SECRET LEAVES: The Novels of Sir Walter Scott by Judith Wilt

SECRET LEAVES: The Novels of Sir Walter Scott

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A vivacious contribution to Scott criticism. . .and an odd book. The overall effect is as though Virginia Woolf sat down to write The Common Reader after doing angel dust. Wilt's strong point is her penetrating analyses of individual characters and novels: she is excellent on Rob Roy and Quentin Durwood and, in her strongest chapter, she effectively debunks what has been seen as Scott's ""feminism"" by some resuscitators of The Heart of Midlothian. (Wilt suggests that despite Scott's placement of four strong women as his protagonists in that novel, their stories nonetheless demonstrate his message in all the Waverley novels: the assumption of power requires a suppression of female-ness.) Wilt is so good when she close reads that it is almost maddening to see her do so only in the still waters of mid-chapter--filling in space between the demented word-salad of her introductions and conclusions. Preferring usages like ""topoi"" (to ""themes"") and ""time/space continuum"" (to ""historical context""), her style is mannerism apotheosized. Her defense of Scott's stilted dialogue boils down to mere word-mush, as do a number of similarly grandiloquent passages. The publisher is claiming that wilt's method is deconstructive--but no such thing. Deconstruction limits its generalizations, being closely inductive in method. Wilt, on the other hand, is deductive--a renegade redactor rather than a clinician. Her true mentors are Northrop Frye and Harold Bloom, but unlike them she engages constantly in glib historical generalization. Scott is really a ""Victorian."" (What does she mean by that? She never says.) On the other hand, Scott had a ""typically eighteenth-century rationalist consciousness guarding romantic and Gothic tendencies."" Wilt's net is cast so wide that it turns up some very queer fish indeed. Inaccuracies abound. Wilt, for instance, says that ""Prudence"" is the ""grail"" of every Fielding and Austen character; when--leaving Fielding aside--prudence is what Anne Elliot lives to regret, and is what Elizabeth Bennet never cares a rap about. In all, despite moments that truly engage with their liveliness, and despite the perceptive interludes of her close readings, Wilt's efforts to trendify Sir Walter will have you, most of the time, feeling sorry for the poor guy.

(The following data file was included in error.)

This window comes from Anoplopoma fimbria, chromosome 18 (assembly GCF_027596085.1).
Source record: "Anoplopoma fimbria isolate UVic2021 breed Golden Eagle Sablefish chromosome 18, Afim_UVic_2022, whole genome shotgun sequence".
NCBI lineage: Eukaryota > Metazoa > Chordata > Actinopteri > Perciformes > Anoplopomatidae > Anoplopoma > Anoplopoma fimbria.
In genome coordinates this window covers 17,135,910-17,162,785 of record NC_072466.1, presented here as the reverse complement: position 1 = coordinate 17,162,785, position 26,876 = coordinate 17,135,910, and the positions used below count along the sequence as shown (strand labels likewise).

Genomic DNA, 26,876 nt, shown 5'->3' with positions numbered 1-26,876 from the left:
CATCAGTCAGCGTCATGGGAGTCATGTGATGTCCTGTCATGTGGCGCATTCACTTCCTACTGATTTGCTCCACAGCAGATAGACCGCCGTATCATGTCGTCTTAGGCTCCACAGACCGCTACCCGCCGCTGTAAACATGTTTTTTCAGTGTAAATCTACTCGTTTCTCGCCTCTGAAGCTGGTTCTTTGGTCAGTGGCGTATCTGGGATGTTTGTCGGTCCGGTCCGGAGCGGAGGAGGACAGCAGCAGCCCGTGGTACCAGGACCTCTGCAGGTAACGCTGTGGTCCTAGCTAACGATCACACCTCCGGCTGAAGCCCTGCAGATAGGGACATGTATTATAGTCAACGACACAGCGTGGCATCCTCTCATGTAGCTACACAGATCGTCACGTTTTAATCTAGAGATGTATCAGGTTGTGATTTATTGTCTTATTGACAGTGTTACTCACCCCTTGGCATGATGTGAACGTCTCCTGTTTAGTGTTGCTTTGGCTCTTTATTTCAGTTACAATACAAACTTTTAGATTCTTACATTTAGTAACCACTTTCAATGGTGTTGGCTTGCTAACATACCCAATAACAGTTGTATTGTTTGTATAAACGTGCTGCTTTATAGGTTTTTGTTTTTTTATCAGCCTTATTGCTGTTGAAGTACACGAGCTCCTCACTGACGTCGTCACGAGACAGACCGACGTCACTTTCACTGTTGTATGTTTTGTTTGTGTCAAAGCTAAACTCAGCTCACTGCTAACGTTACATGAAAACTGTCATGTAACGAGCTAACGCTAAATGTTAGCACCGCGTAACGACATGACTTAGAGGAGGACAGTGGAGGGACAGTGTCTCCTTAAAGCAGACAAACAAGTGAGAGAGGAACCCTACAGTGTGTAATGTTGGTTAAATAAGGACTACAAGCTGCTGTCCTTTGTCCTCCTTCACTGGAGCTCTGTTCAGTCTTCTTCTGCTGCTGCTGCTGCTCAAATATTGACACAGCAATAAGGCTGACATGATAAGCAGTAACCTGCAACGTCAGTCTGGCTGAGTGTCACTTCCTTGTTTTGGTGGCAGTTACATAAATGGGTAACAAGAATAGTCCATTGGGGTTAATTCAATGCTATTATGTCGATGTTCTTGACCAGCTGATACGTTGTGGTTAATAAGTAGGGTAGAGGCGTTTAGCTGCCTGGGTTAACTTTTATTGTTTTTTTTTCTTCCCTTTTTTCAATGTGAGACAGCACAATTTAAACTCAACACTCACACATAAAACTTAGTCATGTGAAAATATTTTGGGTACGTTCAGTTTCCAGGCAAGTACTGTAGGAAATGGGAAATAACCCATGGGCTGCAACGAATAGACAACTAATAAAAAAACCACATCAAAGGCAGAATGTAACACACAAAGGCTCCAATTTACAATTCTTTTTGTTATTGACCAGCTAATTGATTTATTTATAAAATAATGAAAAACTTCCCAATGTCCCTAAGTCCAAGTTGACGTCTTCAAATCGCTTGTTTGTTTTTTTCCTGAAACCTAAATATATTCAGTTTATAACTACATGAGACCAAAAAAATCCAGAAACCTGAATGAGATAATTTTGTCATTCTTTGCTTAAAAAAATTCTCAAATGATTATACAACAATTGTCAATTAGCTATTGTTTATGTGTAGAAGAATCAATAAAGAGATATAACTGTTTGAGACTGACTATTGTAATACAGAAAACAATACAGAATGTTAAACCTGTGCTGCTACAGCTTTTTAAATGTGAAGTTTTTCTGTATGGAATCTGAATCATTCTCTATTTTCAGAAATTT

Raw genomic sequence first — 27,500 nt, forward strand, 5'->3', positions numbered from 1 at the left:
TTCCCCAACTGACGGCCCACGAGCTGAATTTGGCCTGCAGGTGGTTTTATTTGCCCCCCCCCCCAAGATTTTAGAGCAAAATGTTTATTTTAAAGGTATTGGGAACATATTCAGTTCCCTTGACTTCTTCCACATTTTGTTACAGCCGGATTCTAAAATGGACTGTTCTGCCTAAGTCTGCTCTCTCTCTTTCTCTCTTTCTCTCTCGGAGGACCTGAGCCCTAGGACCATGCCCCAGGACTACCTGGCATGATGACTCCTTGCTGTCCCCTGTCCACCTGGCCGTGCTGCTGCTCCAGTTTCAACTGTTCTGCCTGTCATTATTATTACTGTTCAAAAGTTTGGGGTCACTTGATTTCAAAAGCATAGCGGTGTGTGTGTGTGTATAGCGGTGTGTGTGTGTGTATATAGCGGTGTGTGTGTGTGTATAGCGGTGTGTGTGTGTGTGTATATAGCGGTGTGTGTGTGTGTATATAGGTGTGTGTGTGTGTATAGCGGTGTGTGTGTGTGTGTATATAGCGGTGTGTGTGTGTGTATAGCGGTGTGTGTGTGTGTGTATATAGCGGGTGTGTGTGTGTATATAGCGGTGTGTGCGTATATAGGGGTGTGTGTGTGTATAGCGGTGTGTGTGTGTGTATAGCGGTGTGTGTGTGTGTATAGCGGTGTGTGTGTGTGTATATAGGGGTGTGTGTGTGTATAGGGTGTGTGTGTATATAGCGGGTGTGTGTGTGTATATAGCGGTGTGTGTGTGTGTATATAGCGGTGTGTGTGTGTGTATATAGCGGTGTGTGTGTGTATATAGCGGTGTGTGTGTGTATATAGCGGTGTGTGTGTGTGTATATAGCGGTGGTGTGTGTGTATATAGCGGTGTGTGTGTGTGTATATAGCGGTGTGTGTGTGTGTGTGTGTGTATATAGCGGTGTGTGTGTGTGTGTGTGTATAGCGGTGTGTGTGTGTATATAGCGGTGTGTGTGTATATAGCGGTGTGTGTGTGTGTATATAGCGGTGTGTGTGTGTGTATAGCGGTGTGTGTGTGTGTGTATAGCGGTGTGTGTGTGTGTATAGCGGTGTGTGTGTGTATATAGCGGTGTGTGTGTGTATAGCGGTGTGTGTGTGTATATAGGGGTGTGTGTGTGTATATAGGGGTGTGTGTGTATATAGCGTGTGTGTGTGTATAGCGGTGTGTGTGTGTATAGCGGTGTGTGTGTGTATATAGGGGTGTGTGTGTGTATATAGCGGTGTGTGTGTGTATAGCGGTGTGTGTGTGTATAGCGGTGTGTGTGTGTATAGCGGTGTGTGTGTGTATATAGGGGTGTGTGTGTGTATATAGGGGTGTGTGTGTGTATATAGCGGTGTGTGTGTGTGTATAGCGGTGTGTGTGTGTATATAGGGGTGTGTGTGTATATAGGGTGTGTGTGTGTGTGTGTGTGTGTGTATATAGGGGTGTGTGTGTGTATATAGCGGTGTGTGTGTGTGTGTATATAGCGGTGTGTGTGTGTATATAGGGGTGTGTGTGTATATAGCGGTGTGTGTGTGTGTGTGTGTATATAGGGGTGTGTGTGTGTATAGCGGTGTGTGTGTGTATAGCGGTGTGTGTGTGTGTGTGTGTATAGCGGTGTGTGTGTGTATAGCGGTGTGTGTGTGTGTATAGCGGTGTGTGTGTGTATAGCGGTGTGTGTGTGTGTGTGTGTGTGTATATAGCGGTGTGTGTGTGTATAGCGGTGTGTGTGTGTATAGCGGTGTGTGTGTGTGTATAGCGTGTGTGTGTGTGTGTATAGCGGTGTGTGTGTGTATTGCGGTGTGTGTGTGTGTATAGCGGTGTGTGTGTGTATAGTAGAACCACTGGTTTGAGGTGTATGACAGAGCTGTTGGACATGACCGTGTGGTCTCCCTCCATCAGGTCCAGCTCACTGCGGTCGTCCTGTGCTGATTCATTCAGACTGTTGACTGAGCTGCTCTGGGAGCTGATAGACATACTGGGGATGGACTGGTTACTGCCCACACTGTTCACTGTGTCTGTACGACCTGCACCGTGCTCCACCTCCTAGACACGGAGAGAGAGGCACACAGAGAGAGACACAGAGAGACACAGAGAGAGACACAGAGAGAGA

Pub Date: Jan. 1st, 1985
Publisher: Univ. of Chicago Press